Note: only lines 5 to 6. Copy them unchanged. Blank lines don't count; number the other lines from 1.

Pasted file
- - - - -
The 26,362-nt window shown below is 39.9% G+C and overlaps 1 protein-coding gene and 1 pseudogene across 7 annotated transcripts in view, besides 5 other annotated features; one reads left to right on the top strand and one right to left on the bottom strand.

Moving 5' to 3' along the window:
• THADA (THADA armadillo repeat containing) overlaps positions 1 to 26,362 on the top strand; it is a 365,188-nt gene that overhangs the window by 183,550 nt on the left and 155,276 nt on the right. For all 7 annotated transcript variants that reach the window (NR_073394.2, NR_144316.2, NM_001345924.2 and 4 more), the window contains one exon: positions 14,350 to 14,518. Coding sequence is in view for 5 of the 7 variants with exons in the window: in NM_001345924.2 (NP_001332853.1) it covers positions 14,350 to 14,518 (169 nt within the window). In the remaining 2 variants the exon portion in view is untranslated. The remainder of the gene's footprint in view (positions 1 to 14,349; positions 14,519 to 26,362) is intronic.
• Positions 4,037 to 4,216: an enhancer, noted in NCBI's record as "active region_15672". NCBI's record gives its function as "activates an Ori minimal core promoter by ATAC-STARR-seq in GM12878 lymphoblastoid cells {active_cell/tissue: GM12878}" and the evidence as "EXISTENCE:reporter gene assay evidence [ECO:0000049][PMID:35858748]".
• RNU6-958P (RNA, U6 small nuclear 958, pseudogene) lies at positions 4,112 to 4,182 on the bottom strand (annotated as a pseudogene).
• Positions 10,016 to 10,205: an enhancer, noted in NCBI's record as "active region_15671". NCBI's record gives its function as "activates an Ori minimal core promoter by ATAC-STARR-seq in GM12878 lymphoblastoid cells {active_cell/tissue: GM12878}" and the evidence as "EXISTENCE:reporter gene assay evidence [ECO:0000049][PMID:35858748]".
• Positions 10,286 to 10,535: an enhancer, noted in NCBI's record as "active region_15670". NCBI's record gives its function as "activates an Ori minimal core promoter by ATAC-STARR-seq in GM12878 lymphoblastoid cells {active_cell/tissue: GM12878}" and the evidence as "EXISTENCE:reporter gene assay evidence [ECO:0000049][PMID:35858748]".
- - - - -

• RNU6-958P (RNA, U6 small nuclear 958, pseudogene) lies at positions 4,112 to 4,182 on the bottom strand (annotated as a pseudogene).
• Positions 10,016 to 10,205: an enhancer, noted in NCBI's record as "active region_15671". NCBI's record gives its function as "activates an Ori minimal core promoter by ATAC-STARR-seq in GM12878 lymphoblastoid cells {active_cell/tissue: GM12878}" and the evidence as "EXISTENCE:reporter gene assay evidence [ECO:0000049][PMID:35858748]".